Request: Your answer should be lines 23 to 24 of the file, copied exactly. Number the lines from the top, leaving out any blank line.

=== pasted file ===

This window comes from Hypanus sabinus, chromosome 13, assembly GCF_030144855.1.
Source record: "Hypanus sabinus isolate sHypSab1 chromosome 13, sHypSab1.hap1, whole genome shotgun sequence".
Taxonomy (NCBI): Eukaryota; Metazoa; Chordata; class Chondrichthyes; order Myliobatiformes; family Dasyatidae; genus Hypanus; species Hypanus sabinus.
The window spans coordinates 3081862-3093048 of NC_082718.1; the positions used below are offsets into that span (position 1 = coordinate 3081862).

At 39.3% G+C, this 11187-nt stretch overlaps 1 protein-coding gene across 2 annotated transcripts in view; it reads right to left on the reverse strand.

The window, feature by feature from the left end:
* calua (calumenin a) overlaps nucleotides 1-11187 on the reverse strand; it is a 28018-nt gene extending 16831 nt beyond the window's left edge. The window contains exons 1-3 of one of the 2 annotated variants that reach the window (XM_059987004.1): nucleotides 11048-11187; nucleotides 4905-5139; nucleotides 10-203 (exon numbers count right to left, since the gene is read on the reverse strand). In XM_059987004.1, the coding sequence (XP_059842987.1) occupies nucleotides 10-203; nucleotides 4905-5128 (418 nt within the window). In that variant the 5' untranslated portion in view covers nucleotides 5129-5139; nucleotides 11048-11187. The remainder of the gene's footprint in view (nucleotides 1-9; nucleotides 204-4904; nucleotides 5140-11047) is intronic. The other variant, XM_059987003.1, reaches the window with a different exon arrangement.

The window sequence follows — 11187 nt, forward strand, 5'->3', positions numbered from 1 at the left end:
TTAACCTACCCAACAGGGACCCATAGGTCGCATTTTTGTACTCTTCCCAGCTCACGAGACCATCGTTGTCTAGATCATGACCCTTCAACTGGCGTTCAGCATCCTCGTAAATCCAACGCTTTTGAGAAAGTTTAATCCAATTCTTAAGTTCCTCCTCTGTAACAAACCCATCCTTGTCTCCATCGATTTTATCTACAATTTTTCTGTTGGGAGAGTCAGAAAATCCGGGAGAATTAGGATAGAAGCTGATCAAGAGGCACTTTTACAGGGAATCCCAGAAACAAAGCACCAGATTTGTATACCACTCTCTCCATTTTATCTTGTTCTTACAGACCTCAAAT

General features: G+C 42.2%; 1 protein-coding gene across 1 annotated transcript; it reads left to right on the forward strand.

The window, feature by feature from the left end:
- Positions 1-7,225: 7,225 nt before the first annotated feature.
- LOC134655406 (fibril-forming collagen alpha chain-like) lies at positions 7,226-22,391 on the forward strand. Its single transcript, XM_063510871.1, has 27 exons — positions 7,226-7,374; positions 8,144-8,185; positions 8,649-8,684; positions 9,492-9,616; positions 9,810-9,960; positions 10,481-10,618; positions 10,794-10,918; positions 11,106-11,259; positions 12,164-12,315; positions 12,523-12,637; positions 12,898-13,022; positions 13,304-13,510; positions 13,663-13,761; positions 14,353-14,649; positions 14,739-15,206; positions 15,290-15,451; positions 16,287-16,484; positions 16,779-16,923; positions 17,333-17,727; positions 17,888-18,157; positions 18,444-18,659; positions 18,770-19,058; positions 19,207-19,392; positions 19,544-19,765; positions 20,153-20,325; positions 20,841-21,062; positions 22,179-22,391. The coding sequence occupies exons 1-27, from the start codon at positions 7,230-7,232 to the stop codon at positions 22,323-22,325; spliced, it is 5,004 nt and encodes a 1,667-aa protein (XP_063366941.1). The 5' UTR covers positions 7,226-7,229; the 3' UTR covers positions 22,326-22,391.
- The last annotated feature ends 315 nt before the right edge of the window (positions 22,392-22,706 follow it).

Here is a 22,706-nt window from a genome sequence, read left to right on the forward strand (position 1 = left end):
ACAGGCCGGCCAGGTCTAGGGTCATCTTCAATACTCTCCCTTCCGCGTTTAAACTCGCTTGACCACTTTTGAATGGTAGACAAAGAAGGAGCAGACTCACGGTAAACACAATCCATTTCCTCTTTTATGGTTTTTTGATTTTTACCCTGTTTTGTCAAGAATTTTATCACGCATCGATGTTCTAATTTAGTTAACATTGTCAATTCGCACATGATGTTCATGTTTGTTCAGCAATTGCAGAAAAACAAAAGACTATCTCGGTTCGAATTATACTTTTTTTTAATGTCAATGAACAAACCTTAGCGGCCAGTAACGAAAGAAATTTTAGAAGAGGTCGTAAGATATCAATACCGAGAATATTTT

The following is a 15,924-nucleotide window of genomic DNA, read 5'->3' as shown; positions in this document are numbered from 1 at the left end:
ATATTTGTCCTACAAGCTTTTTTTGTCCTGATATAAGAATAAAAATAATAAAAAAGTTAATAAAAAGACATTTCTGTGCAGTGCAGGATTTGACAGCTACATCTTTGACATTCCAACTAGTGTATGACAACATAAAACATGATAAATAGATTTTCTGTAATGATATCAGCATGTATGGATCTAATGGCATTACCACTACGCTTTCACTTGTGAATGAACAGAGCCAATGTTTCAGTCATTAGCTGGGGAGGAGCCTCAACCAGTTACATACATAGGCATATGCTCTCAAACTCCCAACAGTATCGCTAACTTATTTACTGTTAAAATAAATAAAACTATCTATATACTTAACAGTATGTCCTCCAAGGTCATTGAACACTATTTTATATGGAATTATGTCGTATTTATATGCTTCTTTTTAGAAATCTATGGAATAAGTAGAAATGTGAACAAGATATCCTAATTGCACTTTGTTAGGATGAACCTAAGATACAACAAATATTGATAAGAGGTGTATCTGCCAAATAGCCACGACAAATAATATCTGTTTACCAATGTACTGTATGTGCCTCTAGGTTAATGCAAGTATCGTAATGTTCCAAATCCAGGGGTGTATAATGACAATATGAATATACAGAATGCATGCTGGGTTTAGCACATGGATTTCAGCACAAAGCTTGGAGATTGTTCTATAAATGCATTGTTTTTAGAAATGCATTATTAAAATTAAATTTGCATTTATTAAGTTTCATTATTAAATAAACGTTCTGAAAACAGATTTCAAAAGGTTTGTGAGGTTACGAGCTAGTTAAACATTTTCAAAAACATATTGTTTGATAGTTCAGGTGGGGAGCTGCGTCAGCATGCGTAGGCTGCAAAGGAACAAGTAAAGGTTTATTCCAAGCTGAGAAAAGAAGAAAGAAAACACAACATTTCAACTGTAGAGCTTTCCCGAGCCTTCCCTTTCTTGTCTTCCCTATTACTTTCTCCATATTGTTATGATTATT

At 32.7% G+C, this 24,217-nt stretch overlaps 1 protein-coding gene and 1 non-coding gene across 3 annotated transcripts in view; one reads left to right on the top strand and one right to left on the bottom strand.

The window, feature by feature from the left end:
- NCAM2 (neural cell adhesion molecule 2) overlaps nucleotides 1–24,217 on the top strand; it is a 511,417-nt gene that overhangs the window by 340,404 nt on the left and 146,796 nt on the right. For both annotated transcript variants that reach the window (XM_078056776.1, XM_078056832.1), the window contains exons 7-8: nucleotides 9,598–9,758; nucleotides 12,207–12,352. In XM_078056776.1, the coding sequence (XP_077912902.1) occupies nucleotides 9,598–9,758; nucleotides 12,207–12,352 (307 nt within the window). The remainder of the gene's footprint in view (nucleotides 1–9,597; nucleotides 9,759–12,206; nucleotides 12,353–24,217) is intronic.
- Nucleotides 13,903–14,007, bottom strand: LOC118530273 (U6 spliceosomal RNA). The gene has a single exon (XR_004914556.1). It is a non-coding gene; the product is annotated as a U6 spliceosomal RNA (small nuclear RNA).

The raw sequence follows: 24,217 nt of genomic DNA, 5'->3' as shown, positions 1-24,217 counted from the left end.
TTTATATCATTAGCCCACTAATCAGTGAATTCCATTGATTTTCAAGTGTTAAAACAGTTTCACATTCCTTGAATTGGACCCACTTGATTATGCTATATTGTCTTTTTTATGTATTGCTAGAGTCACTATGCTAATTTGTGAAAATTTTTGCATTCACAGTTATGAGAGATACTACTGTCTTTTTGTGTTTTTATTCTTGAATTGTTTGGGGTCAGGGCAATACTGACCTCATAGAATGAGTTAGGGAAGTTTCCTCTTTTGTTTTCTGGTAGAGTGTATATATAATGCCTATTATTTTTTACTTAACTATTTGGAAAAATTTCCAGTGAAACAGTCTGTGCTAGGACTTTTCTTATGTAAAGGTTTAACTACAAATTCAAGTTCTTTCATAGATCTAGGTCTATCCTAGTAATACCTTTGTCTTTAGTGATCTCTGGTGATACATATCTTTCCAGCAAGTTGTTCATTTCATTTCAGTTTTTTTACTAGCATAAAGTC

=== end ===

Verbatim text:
The raw sequence follows: 24,217 nt of genomic DNA, 5'->3' as shown, positions 1-24,217 counted from the left end.
TTTATATCATTAGCCCACTAATCAGTGAATTCCATTGATTTTCAAGTGTTAAAACAGTTTCACATTCCTTGAATTGGACCCACTTGATTATGCTATATTGTCTTTTTTATGTATTGCTAGAGTCACTATGCTAATTTGTGAAAATTTTTGCATTCACAGTTATGAGAGATACTACTGTCTTTTTGTGTTTTTATTCTTGAATTGTTTGGGGTCAGGGCAATACTGACCTCATAGAATGAGTTAGGGAAGTTTCCTCTTTTGTTTTCTGGTAGAGTGTATATATAATGCCTATTATTTTTTACTTAACTATTTGGAAAAATTTCCAGTGAAACAGTCTGTGCTAGGACTTTTCTTATGTAAAGGTTTAACTACAAATTCAAGTTCTTTCATAGATCTAGGTCTATCCTAGTAATACCTTTGTCTTTAGTGATCTCTGGTGATACATATCTTTCCAGCAAGTTGTTCATTTCATTTCAGTTTTTTTACTAGCATAAAGTC